Ensuring a sustainable future through recognizing and protecting Indigenous ecological knowledge

Publisher:
Springer
Publication Type:
Chapter
Citation:
Legal Aspects of Sustainable Development Horizontal and Sectorial Policy Issues, 2016, First, pp. 109 - 123
Issue Date:
2016-03-01
Full metadata record
Files in This Item:
Filename Description Size
338172_1_En_7_Chapter_OnlinePDF.pdfPublished version152.8 kB
Adobe PDF
This paper sets out the way in which Indigenous ecological knowledge has received increasing recognition as a holistic mechanism through which Australia’s natural resources can be sustainably managed. This increased recognition and consequent utilization needs to take place within a legal framework that acknowledges and respects the customary laws and rules of the Indigenous ecological knowledge holders and provides appropriate benefits back to the those knowledge holders. This paper considers the nature of such a legal framework and reports on the research conducted by the author and her research team, through the use of action research and Indigenous research paradigm methodologies, in developing such a legal regime that encapsulates the principles established in the Convention on Biological Diversity 1992, expanded in the Nagoya Protocol to the Convention, and reinforced in the United Nations Declaration on the Rights of Indigenous Peoples 2007. The result was a White Paper espousing a sui generis legal framework of recognition and protection Indigenous knowledge associated with natural resource management focussed on the Aboriginal Communities of the state of New South Wales in Australia and accordingly reflects the concerns and interests of those communities while incorporating the international law principles described above. This was achieved through an initial comparative analysis of regimes already in existence in other nations, the establishment of a highly skilled and multidisciplinary Working Party representing both Indigenous and non-Indigenous individuals and stakeholders, and finally through Aboriginal Community consultation.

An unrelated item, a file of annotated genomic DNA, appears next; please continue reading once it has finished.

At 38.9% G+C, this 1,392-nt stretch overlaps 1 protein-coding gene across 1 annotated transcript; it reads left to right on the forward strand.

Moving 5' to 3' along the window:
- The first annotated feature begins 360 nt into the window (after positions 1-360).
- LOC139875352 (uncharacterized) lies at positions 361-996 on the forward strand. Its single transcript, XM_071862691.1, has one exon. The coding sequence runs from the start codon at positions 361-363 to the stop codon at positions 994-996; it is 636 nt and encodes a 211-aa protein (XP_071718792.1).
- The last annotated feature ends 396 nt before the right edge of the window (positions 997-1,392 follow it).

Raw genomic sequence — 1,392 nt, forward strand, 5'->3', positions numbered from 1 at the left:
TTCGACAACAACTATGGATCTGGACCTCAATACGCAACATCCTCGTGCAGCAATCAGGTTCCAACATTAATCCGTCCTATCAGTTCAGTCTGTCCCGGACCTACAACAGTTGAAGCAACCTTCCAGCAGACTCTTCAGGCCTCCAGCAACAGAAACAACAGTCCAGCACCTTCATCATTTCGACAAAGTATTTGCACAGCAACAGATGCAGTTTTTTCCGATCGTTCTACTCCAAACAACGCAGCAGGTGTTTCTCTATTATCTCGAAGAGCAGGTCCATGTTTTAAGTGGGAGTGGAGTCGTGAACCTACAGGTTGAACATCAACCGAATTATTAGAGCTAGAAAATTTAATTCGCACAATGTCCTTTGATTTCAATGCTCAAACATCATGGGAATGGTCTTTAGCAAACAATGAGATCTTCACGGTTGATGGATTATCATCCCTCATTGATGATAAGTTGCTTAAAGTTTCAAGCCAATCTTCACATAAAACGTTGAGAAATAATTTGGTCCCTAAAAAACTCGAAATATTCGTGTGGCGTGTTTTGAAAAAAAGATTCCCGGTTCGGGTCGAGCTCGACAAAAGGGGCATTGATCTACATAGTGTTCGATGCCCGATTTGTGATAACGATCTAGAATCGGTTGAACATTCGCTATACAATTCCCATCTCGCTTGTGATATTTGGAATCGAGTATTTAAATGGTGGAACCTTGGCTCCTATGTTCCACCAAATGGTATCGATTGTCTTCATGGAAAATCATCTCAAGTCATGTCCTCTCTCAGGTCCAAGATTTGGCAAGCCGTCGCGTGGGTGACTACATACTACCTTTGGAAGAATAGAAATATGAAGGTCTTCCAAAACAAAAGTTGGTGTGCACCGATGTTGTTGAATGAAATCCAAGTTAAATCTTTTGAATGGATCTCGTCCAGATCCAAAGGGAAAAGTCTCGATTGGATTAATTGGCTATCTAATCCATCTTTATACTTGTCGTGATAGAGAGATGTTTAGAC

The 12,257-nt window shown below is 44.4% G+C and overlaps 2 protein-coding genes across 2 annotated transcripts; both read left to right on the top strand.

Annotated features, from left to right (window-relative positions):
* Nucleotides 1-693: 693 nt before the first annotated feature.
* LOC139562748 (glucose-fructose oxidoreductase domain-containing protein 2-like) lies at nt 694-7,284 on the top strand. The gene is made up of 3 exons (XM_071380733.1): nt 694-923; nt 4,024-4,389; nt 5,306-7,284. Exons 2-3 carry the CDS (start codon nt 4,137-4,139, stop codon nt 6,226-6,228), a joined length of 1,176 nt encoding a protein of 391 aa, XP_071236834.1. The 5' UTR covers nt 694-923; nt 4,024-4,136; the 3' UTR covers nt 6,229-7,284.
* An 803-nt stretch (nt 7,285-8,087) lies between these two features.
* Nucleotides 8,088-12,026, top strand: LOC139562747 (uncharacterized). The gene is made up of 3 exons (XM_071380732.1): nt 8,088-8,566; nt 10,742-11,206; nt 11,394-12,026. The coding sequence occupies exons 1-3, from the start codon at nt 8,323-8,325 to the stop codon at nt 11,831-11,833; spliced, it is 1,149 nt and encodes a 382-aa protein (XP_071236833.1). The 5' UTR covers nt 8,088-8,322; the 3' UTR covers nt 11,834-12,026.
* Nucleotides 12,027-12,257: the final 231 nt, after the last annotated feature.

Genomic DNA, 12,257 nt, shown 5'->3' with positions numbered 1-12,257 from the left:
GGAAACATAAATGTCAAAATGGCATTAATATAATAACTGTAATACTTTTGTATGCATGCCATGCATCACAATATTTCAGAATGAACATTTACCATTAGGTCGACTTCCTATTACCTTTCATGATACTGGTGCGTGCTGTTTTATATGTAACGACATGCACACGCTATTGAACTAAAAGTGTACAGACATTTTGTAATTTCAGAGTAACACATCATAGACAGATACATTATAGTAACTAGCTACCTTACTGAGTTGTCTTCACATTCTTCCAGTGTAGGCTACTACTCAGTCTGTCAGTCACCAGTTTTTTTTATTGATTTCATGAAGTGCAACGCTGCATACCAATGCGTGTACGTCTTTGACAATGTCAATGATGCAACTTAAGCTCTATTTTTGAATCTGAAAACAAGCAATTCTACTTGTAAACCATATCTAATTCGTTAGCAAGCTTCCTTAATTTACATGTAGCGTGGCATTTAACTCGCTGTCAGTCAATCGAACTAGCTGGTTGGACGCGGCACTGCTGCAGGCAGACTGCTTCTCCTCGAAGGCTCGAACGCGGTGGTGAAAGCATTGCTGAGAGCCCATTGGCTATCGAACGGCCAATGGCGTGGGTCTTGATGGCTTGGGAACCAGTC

Please use this identifier to cite or link to this item: